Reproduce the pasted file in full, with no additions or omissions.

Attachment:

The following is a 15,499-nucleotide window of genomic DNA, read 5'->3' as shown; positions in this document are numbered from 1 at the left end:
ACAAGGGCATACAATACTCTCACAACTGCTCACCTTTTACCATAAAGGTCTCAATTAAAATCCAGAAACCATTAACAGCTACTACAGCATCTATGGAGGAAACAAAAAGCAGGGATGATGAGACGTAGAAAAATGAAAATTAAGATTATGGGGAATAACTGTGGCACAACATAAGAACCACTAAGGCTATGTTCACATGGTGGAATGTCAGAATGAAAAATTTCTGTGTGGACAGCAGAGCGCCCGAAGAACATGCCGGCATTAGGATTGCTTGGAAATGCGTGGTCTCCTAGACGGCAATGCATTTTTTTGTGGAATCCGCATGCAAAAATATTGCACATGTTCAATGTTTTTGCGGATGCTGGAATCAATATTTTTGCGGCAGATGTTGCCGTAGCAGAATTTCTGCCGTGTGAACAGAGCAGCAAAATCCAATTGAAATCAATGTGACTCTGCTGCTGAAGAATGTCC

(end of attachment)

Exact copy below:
The following is a 15,499-nucleotide window of genomic DNA, read 5'->3' as shown; positions in this document are numbered from 1 at the left end:
ACAAGGGCATACAATACTCTCACAACTGCTCACCTTTTACCATAAAGGTCTCAATTAAAATCCAGAAACCATTAACAGCTACTACAGCATCTATGGAGGAAACAAAAAGCAGGGATGATGAGACGTAGAAAAATGAAAATTAAGATTATGGGGAATAACTGTGGCACAACATAAGAACCACTAAGGCTATGTTCACATGGTGGAATGTCAGAATGAAAAATTTCTGTGTGGACAGCAGAGCGCCCGAAGAACATGCCGGCATTAGGATTGCTTGGAAATGCGTGGTCTCCTAGACGGCAATGCATTTTTTTGTGGAATCCGCATGCAAAAATATTGCACATGTTCAATGTTTTTGCGGATGCTGGAATCAATATTTTTGCGGCAGATGTTGCCGTAGCAGAATTTCTGCCGTGTGAACAGAGCAGCAAAATCCAATTGAAATCAATGTGACTCTGCTGCTGAAGAATGTCC